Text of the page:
When asked whether school districts should be mandated to ask for proof of citizenship when a student is enrolled, and be allowed to pass that information along to the proper authorities, some officials said that would be placing an unfair burden on the educational system. "Our teachers and our school districts are not the immigration police," Eddington commented.

    "I think the responsibility lies with the federal government," said NYS Assemblyman Fred Thiele (R-Bridgehampton). "This is just another responsibility school districts have to confront ... and it becomes a major cost."

    Thiele said using local laws, such as housing codes, to fight illegal immigration are "more symbolic statements than effective policy. That doesn't address the underlying problem, which is the inability or unwillingness of the federal government to secure our borders."
    Frustrated with some of the provisions in federal law that preclude school districts from reporting on illegal immigration, LaValle said the federal government should take another look at its laws. "In every other aspect where the word 'illegal' is used, there are consequences, but there seems to be none here," he said. "I think we're going to have to revisit all this, because it just doesn't make any sense."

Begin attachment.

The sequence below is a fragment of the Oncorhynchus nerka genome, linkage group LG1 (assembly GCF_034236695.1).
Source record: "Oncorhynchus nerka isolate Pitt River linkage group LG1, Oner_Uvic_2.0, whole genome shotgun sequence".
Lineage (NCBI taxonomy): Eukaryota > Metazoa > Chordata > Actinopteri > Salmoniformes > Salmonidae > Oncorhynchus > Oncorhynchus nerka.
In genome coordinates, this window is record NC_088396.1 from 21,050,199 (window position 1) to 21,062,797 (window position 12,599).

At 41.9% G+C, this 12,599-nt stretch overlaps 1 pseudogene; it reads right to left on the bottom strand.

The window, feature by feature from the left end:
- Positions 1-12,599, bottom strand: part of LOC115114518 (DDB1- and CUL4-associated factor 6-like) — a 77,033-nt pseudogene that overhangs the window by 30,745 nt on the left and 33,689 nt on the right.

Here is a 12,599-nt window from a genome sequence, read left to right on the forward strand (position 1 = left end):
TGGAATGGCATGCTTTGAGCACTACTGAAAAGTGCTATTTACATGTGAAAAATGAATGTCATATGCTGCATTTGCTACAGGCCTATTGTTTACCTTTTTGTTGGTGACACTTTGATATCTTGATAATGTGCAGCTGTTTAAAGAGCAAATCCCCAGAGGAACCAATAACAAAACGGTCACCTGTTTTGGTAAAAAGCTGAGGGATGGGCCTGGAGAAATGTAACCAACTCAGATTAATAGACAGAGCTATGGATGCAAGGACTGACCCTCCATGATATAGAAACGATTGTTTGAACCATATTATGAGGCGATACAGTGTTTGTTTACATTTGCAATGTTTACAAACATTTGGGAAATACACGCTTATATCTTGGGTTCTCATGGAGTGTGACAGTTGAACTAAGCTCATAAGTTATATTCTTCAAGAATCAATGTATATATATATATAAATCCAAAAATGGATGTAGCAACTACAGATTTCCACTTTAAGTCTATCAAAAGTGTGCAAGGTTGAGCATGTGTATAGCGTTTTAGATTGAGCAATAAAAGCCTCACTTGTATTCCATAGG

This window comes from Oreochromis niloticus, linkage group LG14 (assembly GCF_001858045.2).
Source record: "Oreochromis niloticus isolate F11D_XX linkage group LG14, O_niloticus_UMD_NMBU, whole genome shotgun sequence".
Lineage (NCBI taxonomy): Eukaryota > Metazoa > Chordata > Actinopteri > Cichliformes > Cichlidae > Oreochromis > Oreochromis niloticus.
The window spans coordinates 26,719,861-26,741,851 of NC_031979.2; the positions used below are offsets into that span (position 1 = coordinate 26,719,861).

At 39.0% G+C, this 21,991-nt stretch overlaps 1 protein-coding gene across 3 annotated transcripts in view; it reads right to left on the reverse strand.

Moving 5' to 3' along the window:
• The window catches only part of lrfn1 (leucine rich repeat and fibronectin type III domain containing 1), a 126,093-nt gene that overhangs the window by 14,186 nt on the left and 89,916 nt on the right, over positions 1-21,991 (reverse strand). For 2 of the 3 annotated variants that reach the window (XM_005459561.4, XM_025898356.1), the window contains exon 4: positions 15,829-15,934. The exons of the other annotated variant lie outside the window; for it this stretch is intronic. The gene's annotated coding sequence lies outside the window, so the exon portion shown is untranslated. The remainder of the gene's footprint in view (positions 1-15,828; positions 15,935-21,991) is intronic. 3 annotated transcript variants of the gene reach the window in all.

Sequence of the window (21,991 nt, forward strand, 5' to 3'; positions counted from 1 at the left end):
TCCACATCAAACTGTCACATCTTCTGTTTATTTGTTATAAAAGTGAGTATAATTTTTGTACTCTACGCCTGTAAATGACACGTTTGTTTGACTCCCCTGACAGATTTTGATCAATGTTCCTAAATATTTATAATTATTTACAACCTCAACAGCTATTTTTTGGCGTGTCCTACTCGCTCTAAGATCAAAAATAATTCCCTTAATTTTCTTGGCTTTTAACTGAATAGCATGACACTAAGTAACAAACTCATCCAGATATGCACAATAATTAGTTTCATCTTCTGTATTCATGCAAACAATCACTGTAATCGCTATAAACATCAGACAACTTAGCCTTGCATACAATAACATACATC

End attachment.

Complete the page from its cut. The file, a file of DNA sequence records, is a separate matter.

2. #2
    Senior Member
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    Jan 1970
    Getting awful close to CHAPPEQUA and that Klinton pitstop.

    Wonder what the Hildebeast is going to do for her 'neighbors' in Suffolk?
    Join our efforts to Secure America's Borders and End Illegal Immigration by Joining ALIPAC's E-Mail Alerts network (CLICK HERE)

  3. #3
    Senior Member SOSADFORUS's Avatar
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    Jan 2007
    "I think the responsibility lies with the federal government,"
    I think this problem is so huge now that it has to fall on all levels of government, just one alone is not going to be able to fix it!
    Please support ALIPAC's fight to save American Jobs & Lives from illegal immigration by joining our free Activists E-Mail Alerts (CLICK HERE)